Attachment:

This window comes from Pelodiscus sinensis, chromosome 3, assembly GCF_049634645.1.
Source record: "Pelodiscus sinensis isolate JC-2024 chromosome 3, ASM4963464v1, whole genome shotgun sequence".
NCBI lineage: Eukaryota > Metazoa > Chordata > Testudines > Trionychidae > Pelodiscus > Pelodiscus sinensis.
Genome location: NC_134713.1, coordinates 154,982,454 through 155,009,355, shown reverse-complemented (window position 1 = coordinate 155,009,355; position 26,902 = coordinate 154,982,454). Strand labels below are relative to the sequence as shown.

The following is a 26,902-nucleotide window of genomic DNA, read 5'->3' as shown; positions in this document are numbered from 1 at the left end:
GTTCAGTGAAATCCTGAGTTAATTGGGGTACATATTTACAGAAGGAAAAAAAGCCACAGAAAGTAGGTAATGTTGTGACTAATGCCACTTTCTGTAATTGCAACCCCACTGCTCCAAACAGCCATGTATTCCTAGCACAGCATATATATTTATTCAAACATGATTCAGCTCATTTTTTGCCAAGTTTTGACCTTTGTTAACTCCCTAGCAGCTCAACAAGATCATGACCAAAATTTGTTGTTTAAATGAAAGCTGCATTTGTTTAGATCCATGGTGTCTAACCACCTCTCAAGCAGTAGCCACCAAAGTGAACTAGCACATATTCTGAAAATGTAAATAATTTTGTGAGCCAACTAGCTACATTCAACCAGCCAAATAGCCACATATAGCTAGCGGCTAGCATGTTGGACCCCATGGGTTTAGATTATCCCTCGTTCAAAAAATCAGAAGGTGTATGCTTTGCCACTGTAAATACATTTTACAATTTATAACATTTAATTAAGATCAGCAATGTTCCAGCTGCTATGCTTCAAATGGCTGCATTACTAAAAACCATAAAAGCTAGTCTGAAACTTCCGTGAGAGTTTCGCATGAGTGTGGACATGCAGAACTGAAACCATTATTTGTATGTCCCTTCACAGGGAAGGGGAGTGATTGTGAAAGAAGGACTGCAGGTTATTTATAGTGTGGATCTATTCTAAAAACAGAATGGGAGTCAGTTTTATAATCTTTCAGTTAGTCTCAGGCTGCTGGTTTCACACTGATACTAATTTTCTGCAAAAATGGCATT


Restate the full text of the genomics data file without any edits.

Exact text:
This window comes from Pelodiscus sinensis, chromosome 3, assembly GCF_049634645.1.
Source record: "Pelodiscus sinensis isolate JC-2024 chromosome 3, ASM4963464v1, whole genome shotgun sequence".
NCBI lineage: Eukaryota > Metazoa > Chordata > Testudines > Trionychidae > Pelodiscus > Pelodiscus sinensis.
Genome location: NC_134713.1, coordinates 154,982,454 through 155,009,355, shown reverse-complemented (window position 1 = coordinate 155,009,355; position 26,902 = coordinate 154,982,454). Strand labels below are relative to the sequence as shown.

The following is a 26,902-nucleotide window of genomic DNA, read 5'->3' as shown; positions in this document are numbered from 1 at the left end:
GTTCAGTGAAATCCTGAGTTAATTGGGGTACATATTTACAGAAGGAAAAAAAGCCACAGAAAGTAGGTAATGTTGTGACTAATGCCACTTTCTGTAATTGCAACCCCACTGCTCCAAACAGCCATGTATTCCTAGCACAGCATATATATTTATTCAAACATGATTCAGCTCATTTTTTGCCAAGTTTTGACCTTTGTTAACTCCCTAGCAGCTCAACAAGATCATGACCAAAATTTGTTGTTTAAATGAAAGCTGCATTTGTTTAGATCCATGGTGTCTAACCACCTCTCAAGCAGTAGCCACCAAAGTGAACTAGCACATATTCTGAAAATGTAAATAATTTTGTGAGCCAACTAGCTACATTCAACCAGCCAAATAGCCACATATAGCTAGCGGCTAGCATGTTGGACCCCATGGGTTTAGATTATCCCTCGTTCAAAAAATCAGAAGGTGTATGCTTTGCCACTGTAAATACATTTTACAATTTATAACATTTAATTAAGATCAGCAATGTTCCAGCTGCTATGCTTCAAATGGCTGCATTACTAAAAACCATAAAAGCTAGTCTGAAACTTCCGTGAGAGTTTCGCATGAGTGTGGACATGCAGAACTGAAACCATTATTTGTATGTCCCTTCACAGGGAAGGGGAGTGATTGTGAAAGAAGGACTGCAGGTTATTTATAGTGTGGATCTATTCTAAAAACAGAATGGGAGTCAGTTTTATAATCTTTCAGTTAGTCTCAGGCTGCTGGTTTCACACTGATACTAATTTTCTGCAAAAATGGCATT